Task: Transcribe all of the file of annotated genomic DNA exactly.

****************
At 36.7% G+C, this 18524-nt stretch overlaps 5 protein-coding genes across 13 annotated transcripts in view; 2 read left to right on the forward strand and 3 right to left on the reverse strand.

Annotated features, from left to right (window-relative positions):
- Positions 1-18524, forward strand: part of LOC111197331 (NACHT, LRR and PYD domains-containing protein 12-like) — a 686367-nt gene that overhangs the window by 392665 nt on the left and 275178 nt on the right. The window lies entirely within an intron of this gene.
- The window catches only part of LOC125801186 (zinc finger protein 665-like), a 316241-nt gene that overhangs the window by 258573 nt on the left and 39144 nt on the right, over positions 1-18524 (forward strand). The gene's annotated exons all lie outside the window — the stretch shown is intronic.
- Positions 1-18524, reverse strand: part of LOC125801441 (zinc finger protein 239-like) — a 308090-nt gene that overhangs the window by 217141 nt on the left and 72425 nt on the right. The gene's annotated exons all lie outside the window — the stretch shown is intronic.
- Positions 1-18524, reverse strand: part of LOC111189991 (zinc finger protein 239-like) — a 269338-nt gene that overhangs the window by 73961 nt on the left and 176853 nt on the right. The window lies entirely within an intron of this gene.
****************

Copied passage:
At 36.7% G+C, this 18524-nt stretch overlaps 5 protein-coding genes across 13 annotated transcripts in view; 2 read left to right on the forward strand and 3 right to left on the reverse strand.

Annotated features, from left to right (window-relative positions):
- Positions 1-18524, forward strand: part of LOC111197331 (NACHT, LRR and PYD domains-containing protein 12-like) — a 686367-nt gene that overhangs the window by 392665 nt on the left and 275178 nt on the right. The window lies entirely within an intron of this gene.
- The window catches only part of LOC125801186 (zinc finger protein 665-like), a 316241-nt gene that overhangs the window by 258573 nt on the left and 39144 nt on the right, over positions 1-18524 (forward strand). The gene's annotated exons all lie outside the window — the stretch shown is intronic.
- Positions 1-18524, reverse strand: part of LOC125801441 (zinc finger protein 239-like) — a 308090-nt gene that overhangs the window by 217141 nt on the left and 72425 nt on the right. The gene's annotated exons all lie outside the window — the stretch shown is intronic.
- Positions 1-18524, reverse strand: part of LOC111189991 (zinc finger protein 239-like) — a 269338-nt gene that overhangs the window by 73961 nt on the left and 176853 nt on the right. The window lies entirely within an intron of this gene.